It failed. Badly. An anonymous letter sent to the Lord Monteagle (possibly/probably by his brother-in-law, who was one of the conspirators) gave up the ghost and brought the whole thing crumbling down. As the man left behind the light the fuses, Guy Fawkes was the one arrested in the early hours of November 5th, but the rest of the cabal were tracked to Warwick Castle and either killed or arrested. Within a few days, Fawkes had confessed; within a month, the Catholic clergy were tied to the Plot. And rather than have a Catholic England, the Plot ended up leading to even stronger anti-Catholic sentiment in the nation.

A lesson unto you all: if you want to start a revolution, DO NOT ASSASSINATE YOUR OPPOSITION’S LEADER. All you’ll end up doing, whether you succeed or fail in killing your target, is strengthening that opposition at its lower levels. You need to change hearts and minds first, THEN work your way up to the stop.

Now. WHY, oh WHY would anyone choose Guy Fawkes as their symbol, knowing all of that?

The worst part was I found out that Moore and his artist somehow came to the conclusion that Guy Fawkes was the product of, like, government suppression of the truth. That he was actually a hero, but history had been re-written in order to paint him as a comical figure. *insert angry face* No. I’m not saying it doesn’t happen, but, in this case, it didn’t happen. The Gunpowder Plot was not a heroic uprising against a tyrannical government; it was just another battle in the long war of Which Jesus Do You Worship.

BUT! Let it not be said that I am a decry-er of storytelling choices without suggesting another option!

Wat Tyler.

Yeah, that’s right. You want a rebellion against an unjust government cut down and maligned by said unjust government? Then you want Wat Tyler. The Peasants’ Revolt began as a response to serfdom, taxation, and, you know, being treated as Peasants in the 1400s. It began in Kent and, initially, it was successful; they won concessions from Richard II’s government, including the abolition of Serfdom. And then, when the two sides met at Smithfield, Richard’s representatives killed Wat and forcibly suppressed the rebellion all over England, rescinding all of their promises and killing thousands.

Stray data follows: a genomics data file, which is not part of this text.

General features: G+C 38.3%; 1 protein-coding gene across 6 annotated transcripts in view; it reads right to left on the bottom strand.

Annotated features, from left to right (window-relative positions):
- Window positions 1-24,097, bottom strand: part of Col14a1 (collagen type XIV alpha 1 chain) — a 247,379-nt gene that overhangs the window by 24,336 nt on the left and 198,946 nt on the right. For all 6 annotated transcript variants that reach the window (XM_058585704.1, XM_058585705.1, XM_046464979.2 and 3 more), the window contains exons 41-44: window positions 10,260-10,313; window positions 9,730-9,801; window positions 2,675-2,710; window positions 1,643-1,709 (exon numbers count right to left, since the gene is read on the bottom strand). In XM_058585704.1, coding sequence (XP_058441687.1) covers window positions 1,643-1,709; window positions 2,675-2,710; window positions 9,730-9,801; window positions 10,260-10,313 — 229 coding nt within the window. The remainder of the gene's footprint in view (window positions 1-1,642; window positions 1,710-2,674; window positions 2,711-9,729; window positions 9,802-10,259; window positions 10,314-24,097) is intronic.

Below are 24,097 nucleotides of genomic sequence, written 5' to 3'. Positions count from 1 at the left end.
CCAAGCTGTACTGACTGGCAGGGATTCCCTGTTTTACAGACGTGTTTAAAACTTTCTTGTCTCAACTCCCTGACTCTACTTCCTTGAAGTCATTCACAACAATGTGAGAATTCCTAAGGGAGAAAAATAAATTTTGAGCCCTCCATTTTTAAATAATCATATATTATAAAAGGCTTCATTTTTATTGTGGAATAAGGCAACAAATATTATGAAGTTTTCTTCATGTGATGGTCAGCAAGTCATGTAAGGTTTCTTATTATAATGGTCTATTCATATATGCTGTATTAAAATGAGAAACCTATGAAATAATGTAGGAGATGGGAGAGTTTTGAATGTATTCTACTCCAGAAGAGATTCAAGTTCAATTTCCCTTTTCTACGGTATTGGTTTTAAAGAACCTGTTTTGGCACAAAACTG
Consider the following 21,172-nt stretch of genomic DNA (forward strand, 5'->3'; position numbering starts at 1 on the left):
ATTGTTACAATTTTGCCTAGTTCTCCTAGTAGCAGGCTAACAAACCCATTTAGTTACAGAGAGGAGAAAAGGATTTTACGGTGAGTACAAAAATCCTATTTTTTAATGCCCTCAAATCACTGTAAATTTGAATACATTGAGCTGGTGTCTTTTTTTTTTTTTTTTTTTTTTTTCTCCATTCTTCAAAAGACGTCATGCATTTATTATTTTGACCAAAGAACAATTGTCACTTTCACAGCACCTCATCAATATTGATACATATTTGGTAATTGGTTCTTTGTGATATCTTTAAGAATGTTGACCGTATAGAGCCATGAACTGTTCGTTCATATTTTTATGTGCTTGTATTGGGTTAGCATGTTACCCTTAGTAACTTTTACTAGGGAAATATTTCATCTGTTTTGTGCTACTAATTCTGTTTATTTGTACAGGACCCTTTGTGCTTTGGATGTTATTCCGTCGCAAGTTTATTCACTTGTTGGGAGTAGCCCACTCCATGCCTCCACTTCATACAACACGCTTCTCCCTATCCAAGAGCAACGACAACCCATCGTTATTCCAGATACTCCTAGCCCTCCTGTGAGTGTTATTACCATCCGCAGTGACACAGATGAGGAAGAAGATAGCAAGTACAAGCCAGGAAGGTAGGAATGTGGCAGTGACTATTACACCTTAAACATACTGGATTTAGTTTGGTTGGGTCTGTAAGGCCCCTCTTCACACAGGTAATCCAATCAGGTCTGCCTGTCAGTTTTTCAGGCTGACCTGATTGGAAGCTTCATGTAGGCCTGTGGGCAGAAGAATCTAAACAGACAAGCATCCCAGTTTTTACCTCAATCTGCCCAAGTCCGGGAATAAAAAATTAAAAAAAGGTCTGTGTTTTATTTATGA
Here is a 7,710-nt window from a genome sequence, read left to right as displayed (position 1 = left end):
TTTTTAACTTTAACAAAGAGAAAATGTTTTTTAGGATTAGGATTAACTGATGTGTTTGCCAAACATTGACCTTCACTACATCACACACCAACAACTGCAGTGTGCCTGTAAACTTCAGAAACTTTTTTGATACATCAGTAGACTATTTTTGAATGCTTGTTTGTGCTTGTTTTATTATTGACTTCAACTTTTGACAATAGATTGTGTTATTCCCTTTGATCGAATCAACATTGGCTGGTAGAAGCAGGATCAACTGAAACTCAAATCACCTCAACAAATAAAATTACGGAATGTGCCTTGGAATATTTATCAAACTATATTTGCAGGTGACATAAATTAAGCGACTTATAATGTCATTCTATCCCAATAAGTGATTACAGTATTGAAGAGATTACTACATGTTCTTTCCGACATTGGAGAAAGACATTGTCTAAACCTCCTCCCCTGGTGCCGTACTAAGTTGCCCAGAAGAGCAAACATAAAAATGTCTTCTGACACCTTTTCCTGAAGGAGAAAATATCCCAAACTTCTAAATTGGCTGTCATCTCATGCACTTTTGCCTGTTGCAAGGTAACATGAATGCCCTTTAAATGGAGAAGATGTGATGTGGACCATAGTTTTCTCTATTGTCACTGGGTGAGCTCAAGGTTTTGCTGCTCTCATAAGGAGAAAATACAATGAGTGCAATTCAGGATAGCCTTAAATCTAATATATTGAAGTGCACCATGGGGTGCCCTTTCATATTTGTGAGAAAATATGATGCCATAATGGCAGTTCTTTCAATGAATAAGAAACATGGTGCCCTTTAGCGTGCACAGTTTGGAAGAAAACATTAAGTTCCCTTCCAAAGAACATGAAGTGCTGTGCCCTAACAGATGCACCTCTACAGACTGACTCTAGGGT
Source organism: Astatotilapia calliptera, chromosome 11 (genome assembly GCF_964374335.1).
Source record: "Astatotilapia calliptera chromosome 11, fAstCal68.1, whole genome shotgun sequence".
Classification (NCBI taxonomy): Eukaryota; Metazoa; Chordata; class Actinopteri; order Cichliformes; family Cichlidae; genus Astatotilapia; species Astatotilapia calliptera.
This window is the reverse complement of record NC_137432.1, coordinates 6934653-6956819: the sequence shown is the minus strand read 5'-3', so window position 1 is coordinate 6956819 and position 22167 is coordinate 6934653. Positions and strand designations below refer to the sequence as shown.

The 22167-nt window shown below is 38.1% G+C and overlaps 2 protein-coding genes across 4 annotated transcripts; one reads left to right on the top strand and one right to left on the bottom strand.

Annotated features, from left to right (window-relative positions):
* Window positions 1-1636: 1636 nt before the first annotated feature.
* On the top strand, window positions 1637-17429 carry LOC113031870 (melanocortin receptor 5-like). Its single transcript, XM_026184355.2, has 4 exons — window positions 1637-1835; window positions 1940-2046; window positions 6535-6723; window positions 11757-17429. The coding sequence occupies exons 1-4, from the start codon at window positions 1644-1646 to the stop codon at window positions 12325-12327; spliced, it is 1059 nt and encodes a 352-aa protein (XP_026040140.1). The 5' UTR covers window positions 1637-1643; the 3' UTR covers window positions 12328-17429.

Where the hell is his mask? This was the perfect choice for Moore and they went with GUY FAWKES?! WTF? Seriously. Does NO ONE RESEARCH BEFORE THEY WRITE?!


OK. That’s enough for me today. I think I’ve verged into essay territory now. I apologize for that. I’ll be back on Friday for a shorter (I promise!) Boozy Books.


2 thoughts on “Monday Muse: A Trip Down Soapbox Lane

  1. I suppose I could Google this question, but I have a feeling it would be more fun asking you: what is the origin of the GF mask? Was that something contemporary to his time, or cooked up by 20th century graphic designers? Whatever the source, there’s your answer to why a bit-part pawn rather than someone who actually deserves emulation: it’s all about the branding.

    Liked by 1 person

    1. Guy Fawkes masks and effigies play a big part of Bonfire Night/Guy Fawkes Day, which is the 5th of November. It’s celebrated in England as a way to 1) commemorate that the Gunpowder Plot lost and 2) laugh at how stupid they were. The mask is pretty instantly recognizable for that reason. But it’s really a sign of ridicule. The fact anyone can recognize it definitely plays a part in why it was chosen; as I said, comics are as much a visual medium as a written one. But the idea that Fawkes was unfairly maligned by history is what bothers me when Moore had a chance to use someone–Wat Tyler–who really fit his message.